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Burgundy the Beautiful

Words & Image by Clive Pursehouse

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No wine region in the world is as storied as French Burgundy. Arguably the birthplace of terroir, Burgundy is home to 100 AOCs (Appellations d’Origine Contrôlée), or formal French appellations. More to the point, there are over 100 unique, distinctly recognized sites or vineyards that produce something special, something uniquely Burgundian and unique to that particular vineyard.

It’s a small region to begin with and has been subdivided over time by history and inheritance laws. The resulting patchwork of vineyards and owners has led to the importance of the négociant model in Burgundy. A négociant is able to buy grapes from all these myriad owners and create enough wine to actually bottle and sell. Because of the inheritance laws, individual owners may in some case own as little as two rows of grapes within a vineyard. The function of the négociant is to pool enough fruit from a particular vineyard or region to create and bottle wines from specific Burgundian regions such as the elegant Chambolle-Musigny or more specific vineyards such as the one of the legendary Grand Crus like Montrachet.

One such négociant, Maison Albert Bichot, has been producing wine in Burgundy since 1831. Albert Bichot is a large producer but went fairly unnoticed for many years, until 1996 when Alberic Bichot took the reigns of the family business and remade the family’s maison in an image of greatness. Changes to production methods and a greater focus on vineyard practices has Bichot producing some of the most exciting wines to come out of Burgundy in recent years. Albert Bichot is delivering both ethereal experiences in their Grand Crus, from some of the world’s most prized vineyards, and affordable bottlings under Chablis, Beaune and Gevrey-Chambertin designations. The 2010 wines were a revelation for me, and among them were some of the best wines I’ve tasted in my life.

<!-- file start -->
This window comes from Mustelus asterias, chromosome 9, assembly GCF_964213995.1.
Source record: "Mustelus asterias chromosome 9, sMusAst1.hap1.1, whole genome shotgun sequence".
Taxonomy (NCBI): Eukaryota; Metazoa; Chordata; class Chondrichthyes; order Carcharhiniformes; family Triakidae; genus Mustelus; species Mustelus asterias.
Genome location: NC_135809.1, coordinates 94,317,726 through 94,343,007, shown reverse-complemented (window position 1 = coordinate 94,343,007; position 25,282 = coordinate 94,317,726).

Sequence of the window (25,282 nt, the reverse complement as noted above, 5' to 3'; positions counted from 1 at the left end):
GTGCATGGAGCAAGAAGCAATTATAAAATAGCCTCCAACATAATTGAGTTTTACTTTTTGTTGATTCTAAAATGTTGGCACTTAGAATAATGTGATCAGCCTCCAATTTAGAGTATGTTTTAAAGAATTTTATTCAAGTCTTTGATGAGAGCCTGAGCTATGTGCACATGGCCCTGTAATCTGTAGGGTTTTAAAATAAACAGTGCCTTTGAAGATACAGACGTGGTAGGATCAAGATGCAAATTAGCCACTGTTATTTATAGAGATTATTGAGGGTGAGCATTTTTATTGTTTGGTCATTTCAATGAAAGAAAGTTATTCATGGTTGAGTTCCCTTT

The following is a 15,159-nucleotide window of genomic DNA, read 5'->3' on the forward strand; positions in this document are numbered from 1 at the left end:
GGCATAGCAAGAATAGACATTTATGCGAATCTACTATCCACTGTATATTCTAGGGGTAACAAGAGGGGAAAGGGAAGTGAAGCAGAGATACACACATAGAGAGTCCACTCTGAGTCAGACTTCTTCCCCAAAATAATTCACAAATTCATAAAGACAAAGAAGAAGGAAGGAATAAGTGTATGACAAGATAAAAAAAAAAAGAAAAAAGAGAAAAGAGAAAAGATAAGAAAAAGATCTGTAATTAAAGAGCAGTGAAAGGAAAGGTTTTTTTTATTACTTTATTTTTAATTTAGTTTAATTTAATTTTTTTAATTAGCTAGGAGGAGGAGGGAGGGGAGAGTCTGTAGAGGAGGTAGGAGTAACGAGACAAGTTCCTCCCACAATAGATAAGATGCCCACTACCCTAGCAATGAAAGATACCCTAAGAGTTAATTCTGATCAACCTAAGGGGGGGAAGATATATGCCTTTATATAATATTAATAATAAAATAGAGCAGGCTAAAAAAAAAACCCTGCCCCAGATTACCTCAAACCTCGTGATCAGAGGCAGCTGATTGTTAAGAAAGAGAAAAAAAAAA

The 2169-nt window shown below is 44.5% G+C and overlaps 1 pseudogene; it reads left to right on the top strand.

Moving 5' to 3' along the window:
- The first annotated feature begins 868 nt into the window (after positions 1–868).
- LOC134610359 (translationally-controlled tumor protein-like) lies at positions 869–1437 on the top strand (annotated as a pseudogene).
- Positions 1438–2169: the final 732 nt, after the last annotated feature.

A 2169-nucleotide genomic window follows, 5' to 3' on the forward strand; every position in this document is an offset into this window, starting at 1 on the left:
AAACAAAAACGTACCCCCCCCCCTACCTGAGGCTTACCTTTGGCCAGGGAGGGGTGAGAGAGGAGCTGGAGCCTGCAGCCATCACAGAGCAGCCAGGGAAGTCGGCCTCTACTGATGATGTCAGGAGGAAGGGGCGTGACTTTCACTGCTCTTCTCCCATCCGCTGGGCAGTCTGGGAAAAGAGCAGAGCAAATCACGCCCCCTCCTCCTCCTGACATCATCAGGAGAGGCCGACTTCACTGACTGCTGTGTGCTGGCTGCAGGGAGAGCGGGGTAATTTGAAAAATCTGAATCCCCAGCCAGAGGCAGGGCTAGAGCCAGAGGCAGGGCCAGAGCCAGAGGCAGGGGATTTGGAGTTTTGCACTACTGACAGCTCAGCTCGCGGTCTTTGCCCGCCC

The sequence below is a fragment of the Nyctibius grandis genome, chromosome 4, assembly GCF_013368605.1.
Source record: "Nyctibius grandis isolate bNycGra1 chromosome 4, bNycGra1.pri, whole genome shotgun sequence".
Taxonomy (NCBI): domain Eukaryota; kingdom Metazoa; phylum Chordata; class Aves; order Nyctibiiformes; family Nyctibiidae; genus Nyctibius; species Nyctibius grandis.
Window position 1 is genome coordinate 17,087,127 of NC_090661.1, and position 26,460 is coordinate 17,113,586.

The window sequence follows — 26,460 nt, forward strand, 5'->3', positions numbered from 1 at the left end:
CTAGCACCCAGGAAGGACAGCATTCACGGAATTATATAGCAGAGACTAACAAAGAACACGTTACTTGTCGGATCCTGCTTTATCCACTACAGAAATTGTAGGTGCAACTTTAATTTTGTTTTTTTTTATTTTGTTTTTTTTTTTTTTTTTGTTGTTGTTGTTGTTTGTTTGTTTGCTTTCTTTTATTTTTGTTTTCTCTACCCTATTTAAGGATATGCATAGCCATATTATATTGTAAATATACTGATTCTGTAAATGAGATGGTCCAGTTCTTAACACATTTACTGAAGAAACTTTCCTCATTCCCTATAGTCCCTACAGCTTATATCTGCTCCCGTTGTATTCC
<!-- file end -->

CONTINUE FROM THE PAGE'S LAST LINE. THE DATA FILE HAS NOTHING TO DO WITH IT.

Burgundy is known for its Pinot Noir, but equally important to the region’s identity is the Chardonnay grown there. The truest form of Chardonnay comes from Burgundy where the fruit is showcased rather than hidden by oak. Whether it’s the crispness of the stainless-steel-fermented Chablis or the barrel-aged beauty of one the Grand Crus, Chardonnay from Burgundy displays varied expressions from bracing acidity to depth, roundness and minerality.


The use of new oak is nearly imperceptible on the wine’s aromatic profile but does appear in a rounded mouthfeel. This wine has aromas of beeswax and flower pollen, and a flavor profile that includes melon, pine nuts and hay. The oak fermentation has taken the edge off of the “tension” that Chablis is known for, but the acidity provides balance for a creamy mouth-filling wine that segues into a bracing acid-driven finish. $71